A bill proposed by a Washington state legislator would circumvent NCAA rules and allow student-athletes in the state to be paid for endorsements.

According to the Spokane Spokesman-Review, the proposal was drafted by state Rep. Drew Stokesbary. The proposal reads, “The legislature finds that every student enrolled at an institution of higher education in this state should have an equal right: To earn compensation for services provided; to be paid for the use of his or her name, image, and likeness; and to hire agents to represent the student’s interests. The legislature further finds that students should not be compelled to choose between forfeiting these rights and participating in intercollegiate athletic competitions.”

If adopted by the legislature, the bill would essentially make it illegal for the NCAA to enforce its rules against the state’s student-athletes for accepting pay for endorsements or hiring agents. Of course, how such a situation would work out in practice leaves open many questions.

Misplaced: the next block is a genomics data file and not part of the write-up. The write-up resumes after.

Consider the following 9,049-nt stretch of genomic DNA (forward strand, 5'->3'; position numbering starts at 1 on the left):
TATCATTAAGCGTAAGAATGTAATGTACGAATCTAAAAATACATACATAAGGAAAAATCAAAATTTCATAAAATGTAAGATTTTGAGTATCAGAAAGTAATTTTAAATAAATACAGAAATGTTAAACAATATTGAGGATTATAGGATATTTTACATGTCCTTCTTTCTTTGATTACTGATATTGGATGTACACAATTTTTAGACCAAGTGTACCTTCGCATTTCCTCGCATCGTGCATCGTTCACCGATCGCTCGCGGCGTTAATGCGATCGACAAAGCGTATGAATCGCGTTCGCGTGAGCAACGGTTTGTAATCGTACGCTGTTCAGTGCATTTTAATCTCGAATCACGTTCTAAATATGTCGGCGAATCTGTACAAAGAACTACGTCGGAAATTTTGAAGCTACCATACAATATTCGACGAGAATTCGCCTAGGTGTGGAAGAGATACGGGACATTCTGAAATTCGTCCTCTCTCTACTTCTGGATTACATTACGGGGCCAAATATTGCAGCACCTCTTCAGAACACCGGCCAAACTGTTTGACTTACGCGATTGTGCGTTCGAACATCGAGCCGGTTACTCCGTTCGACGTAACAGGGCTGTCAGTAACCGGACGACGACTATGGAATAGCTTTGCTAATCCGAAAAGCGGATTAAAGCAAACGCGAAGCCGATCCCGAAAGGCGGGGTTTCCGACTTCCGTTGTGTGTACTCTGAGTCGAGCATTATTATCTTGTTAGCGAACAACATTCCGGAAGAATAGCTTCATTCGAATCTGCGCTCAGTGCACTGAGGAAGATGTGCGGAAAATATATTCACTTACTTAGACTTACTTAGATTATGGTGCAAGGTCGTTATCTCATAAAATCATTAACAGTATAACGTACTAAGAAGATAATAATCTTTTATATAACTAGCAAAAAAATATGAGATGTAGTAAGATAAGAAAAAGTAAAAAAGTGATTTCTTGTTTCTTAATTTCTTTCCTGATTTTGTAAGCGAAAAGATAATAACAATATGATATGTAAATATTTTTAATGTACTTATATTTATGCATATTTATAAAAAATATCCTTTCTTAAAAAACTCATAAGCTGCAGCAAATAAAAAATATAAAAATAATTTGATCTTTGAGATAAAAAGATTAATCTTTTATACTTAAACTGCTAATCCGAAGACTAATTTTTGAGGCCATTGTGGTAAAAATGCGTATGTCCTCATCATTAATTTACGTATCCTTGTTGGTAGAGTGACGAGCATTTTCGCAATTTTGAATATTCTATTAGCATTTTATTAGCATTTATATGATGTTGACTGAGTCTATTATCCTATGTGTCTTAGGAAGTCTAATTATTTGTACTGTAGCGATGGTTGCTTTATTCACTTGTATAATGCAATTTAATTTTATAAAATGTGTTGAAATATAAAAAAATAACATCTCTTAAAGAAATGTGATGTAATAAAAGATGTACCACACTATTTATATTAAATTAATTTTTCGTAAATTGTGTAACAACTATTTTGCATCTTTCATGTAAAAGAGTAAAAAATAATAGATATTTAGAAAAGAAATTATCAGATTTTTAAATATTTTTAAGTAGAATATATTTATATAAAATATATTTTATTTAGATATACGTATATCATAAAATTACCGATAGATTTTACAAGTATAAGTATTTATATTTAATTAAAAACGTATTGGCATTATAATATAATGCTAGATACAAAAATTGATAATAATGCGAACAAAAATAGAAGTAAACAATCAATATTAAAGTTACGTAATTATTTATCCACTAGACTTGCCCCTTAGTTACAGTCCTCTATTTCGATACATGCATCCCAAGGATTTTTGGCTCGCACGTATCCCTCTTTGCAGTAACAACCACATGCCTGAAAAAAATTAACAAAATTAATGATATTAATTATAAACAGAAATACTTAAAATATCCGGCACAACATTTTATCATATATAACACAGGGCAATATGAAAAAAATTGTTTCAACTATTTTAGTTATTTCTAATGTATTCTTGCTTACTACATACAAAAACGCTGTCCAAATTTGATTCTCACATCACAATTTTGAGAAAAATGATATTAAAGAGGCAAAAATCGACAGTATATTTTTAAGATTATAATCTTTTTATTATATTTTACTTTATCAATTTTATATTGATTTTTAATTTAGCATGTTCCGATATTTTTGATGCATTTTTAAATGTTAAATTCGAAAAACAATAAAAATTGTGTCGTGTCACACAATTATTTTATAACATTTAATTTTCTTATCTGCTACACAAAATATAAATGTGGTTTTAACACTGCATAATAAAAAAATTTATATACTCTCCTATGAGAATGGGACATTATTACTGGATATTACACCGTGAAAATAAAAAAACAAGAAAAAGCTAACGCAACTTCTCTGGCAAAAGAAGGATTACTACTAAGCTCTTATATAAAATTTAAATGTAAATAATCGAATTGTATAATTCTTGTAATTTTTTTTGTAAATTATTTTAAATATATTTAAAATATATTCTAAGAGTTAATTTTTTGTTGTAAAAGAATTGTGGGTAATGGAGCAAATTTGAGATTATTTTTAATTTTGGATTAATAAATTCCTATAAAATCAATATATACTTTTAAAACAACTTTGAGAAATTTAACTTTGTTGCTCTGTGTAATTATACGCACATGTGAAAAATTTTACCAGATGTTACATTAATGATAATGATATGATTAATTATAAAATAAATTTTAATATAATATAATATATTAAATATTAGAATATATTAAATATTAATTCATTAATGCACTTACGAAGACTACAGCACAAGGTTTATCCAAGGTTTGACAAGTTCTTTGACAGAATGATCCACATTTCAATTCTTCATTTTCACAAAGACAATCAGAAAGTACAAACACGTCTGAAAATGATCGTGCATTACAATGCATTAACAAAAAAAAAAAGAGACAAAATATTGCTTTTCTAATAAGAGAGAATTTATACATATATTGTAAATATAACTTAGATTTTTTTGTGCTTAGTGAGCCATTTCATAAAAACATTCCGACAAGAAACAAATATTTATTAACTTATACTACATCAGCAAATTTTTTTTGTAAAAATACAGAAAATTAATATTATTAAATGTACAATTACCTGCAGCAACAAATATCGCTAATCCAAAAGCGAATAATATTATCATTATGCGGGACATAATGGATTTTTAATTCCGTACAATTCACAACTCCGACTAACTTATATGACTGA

A showdown with the NCAA over a player accepting a payment could lead to the body sanctioning a university. If the proposal were to become law, the state could begin to challenge any NCAA sanctions. However, that would potentially leave an entire team in limbo. Would a school be willing to sacrifice participation in a major bowl game or the NCAA tournament while such a case were litigated?

Stokesbary, a top member of the House Appropriations Committee, admits that issues with proposed legislation would need be addressed before it could become law. However, the proposal could start a conversation surrounding one of the most controversial topics plaguing college athletics.

“I think it’s okay if we pay college athletes,” Stokesbary told the Spokesman-Review. “But people are split on this.”

Jason Scott is Online Managing Editor of Athletic Business.